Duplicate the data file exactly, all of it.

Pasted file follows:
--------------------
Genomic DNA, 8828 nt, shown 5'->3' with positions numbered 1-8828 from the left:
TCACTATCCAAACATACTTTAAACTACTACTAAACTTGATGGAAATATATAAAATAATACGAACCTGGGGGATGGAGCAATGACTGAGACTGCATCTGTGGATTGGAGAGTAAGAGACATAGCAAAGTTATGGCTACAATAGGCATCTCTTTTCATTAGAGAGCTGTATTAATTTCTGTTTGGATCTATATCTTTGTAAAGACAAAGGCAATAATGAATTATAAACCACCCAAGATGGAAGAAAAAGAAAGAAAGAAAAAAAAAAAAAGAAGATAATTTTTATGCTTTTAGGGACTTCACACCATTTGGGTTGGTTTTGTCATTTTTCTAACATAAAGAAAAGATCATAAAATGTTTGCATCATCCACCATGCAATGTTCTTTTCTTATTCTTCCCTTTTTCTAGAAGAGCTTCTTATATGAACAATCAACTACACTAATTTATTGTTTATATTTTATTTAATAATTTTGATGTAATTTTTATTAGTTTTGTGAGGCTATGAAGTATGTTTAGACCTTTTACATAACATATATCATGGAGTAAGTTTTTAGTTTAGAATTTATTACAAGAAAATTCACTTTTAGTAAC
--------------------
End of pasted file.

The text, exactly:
Genomic DNA, 8828 nt, shown 5'->3' with positions numbered 1-8828 from the left:
TCACTATCCAAACATACTTTAAACTACTACTAAACTTGATGGAAATATATAAAATAATACGAACCTGGGGGATGGAGCAATGACTGAGACTGCATCTGTGGATTGGAGAGTAAGAGACATAGCAAAGTTATGGCTACAATAGGCATCTCTTTTCATTAGAGAGCTGTATTAATTTCTGTTTGGATCTATATCTTTGTAAAGACAAAGGCAATAATGAATTATAAACCACCCAAGATGGAAGAAAAAGAAAGAAAGAAAAAAAAAAAAAGAAGATAATTTTTATGCTTTTAGGGACTTCACACCATTTGGGTTGGTTTTGTCATTTTTCTAACATAAAGAAAAGATCATAAAATGTTTGCATCATCCACCATGCAATGTTCTTTTCTTATTCTTCCCTTTTTCTAGAAGAGCTTCTTATATGAACAATCAACTACACTAATTTATTGTTTATATTTTATTTAATAATTTTGATGTAATTTTTATTAGTTTTGTGAGGCTATGAAGTATGTTTAGACCTTTTACATAACATATATCATGGAGTAAGTTTTTAGTTTAGAATTTATTACAAGAAAATTCACTTTTAGTAAC